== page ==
SAN DIEGO — Somewhere between the 500-pound baby rhinoceros, the 5-foot-tall baby giraffe and the litter of red river hogs, I became very grateful that I am a human mommy. Neither my Danny Mac nor my Fiona came into the world placidly, but at least no hoofs were involved.
My friend Suzann was a bit more sanguine. "Well," she said, gazing across the Wild Animal Park's African veld at a family of slumbering rhinos, "if your head weighs 800 pounds, how bad could it be to have a 500-pound baby?"
Glance at the infant in question--which lacks a horn but otherwise looks like an adult rhino, only smaller--and you know the answer. Pretty bad. The gestation periods alone--14 months for a rhino, 12 for a giraffe--do not bear contemplating.
As far as I could see, only the monkeys have it as easy as we do, and they carry their children around for the first year or so. After just three days trekking through the wilds of San Diego with 2-year-old Fiona on my hip, I was ready to concede that the greatest evolutionary development was not the opposable thumb but the invention of the stroller.
We did not go to San Diego in search of gratitude or lessons in comparative maternity. My husband, Richard, and I just wanted to get out of our house, our city and our clamoring heads for a few days in March. We wanted to spend time with friends and their daughter, preferably in a place where someone else would make the beds.
Unwilling to face the Friday evening traffic, we left Saturday morning and drove straight to the zoo, in Balboa Park. Literally a Hundred Acre Wood (and veld and new rain forest), the San Diego Zoo has earned a reputation as one of the best on the planet. And with tickets as much as $32, it ought to be.
The deluxe package we bought ($32 adults, $19.75 children 3 to 11, free for ages 2 and younger) included tickets for the Skyfari aerial tram, which aren't necessary unless you have a 4-year-old who wants to ride "the buckets in the sky" first thing. It also included a narrated tour on a double-decker bus and access to the zoo's shuttle bus service, which isn't narrated but is convenient for footsore kids and arm-weary parents.
It was spring, so we went off in search of babies, and we found plenty, especially in the Iturri Forest, completed since the last time we visited. At the Iturri hippo tank, a sign tried to convince us that a 1-year-old--almost as big as its mother--was still technically a baby. Little okapi hugged the flanks of their parents, and those red river piglets were unbelievably adorable. The baby Schmidt's spot-nosed guenon stole hearts as it climbed up its mama-monkey's tail and stared at children in the crowd with a wide-eyed wonderment that mirrored the kids'.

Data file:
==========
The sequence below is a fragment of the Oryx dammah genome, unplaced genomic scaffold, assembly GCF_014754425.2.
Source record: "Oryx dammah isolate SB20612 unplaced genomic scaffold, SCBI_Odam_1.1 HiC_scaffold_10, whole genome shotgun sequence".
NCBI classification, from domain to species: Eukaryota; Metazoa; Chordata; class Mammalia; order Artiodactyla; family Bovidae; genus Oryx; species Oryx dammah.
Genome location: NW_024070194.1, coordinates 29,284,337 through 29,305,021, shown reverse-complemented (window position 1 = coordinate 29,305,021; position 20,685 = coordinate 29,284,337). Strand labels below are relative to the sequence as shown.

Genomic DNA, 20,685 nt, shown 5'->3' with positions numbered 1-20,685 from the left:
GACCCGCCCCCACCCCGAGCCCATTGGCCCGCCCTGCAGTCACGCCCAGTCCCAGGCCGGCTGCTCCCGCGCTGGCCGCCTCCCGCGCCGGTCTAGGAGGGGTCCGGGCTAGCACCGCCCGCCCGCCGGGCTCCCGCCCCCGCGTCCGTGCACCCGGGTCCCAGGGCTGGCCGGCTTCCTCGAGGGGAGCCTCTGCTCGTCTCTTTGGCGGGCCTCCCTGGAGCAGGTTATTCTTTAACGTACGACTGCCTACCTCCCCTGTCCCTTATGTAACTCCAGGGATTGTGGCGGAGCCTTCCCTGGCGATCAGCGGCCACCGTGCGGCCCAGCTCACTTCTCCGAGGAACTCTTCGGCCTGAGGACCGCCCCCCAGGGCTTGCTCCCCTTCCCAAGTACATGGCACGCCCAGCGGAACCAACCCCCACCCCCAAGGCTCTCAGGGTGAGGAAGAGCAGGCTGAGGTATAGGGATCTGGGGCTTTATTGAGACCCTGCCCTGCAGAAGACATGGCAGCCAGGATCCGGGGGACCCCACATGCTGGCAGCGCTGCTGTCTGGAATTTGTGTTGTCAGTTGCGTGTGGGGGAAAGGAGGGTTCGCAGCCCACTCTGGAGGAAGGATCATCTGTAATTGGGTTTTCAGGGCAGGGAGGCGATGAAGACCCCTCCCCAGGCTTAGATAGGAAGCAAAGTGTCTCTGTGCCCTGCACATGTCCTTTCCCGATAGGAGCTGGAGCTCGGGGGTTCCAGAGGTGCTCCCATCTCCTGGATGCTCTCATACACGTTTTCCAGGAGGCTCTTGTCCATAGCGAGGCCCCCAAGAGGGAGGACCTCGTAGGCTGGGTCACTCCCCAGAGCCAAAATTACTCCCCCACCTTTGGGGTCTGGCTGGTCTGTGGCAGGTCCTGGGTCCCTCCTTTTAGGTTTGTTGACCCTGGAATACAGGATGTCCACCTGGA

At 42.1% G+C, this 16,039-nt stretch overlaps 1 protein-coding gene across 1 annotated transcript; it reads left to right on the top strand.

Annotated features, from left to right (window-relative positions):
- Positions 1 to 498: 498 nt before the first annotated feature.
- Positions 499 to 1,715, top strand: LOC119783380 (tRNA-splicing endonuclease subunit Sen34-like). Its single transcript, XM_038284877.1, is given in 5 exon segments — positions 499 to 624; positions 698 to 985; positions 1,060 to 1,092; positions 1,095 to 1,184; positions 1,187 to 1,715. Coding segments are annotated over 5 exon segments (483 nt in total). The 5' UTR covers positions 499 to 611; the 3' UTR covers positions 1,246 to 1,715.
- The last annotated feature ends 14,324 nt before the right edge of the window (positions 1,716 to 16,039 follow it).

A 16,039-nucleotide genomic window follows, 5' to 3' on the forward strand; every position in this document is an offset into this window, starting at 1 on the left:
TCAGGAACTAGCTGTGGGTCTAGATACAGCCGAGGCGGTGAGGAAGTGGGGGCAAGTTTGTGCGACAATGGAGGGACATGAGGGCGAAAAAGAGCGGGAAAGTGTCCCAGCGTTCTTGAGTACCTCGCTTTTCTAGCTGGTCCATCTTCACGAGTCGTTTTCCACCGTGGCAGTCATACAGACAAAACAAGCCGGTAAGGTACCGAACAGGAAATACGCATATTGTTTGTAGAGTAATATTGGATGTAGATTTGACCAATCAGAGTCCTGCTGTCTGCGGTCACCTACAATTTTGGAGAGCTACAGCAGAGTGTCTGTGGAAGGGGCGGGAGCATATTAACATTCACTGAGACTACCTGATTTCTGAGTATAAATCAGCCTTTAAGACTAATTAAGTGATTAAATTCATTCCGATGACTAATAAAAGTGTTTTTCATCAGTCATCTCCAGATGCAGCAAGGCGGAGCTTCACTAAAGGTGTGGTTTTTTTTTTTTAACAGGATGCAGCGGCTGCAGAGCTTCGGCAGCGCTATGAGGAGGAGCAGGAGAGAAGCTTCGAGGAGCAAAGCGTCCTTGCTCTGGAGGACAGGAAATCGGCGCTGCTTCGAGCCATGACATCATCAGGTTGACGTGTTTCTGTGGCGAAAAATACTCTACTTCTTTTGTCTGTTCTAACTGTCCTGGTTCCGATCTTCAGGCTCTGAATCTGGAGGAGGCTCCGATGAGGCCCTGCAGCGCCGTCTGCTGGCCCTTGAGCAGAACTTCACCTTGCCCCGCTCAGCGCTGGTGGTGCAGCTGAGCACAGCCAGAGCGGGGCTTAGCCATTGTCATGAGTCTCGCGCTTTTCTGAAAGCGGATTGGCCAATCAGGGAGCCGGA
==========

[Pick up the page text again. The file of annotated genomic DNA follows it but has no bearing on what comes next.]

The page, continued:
"The rhinos are cool, but I like the babies the best, " Danny Mac announced as we left the park to meet our friends and to check in at the Park Manor Suites Hotel, three blocks from the entrance to Balboa Park. We have stayed there many times and love it so much that my husband didn't want to mention it in print because, he said, "We'll never be able to get a room."
The hotel is fabulous. Once an apartment building that was a summer pied-a-terre for L.A. visitors, it has a wildly baroque lobby and period charm in every room. (Ours still had its turn-of-the-century built-in icebox.) The beds and bathrooms, though, are all modern and, fortunately for those of us with kids, seemingly indestructible. Most important, almost all rooms have lovely kitchenettes with a microwave, coffee maker, full-size refrigerator, dishes and cutlery. A nice continental breakfast, served on the top floor of the building amid views of the park and San Diego Bay, was included in our rate, $149 plus tax per night.
Park Manor Suites is also within walking distance of the Hillcrest district, chock-full of restaurants, cafes and good used bookstores. We went to City Delicatessen, a diner on University Avenue.
The staff was patient with our rather unruly party. The menu is huge, and our food ran the gamut--a great cheese-steak sub and omelets, fine pastrami sandwiches and a vegetarian sandwich that was a bit greasy and heavy on eggplant. (That's what you get for ordering vegetarian in a deli.)
The next day we had breakfast and admired the hotel's view before heading out to Balboa Park, which on a Sunday is kid paradise. We saw a show at the Marie Hitchcock Puppet Theater and played on the playground, splashed in fountains and listened to a bagpipe player--all before lunch.
We ate at Prado, which, according to its sign, is the best new restaurant in town. This may be true. Our food was great. The shrimp quesadilla, chicken sandwich and huge chopped salad were all fresh and sophisticated.
The kids' meals were just as good. For $6, they included a mound of tasty taro chips, some of the meatiest chicken fingers I have seen and a colorful reusable plastic cup with a cool bendy straw. (I personally cannot get enough colorful reusable plastic cups with cool bendy straws.)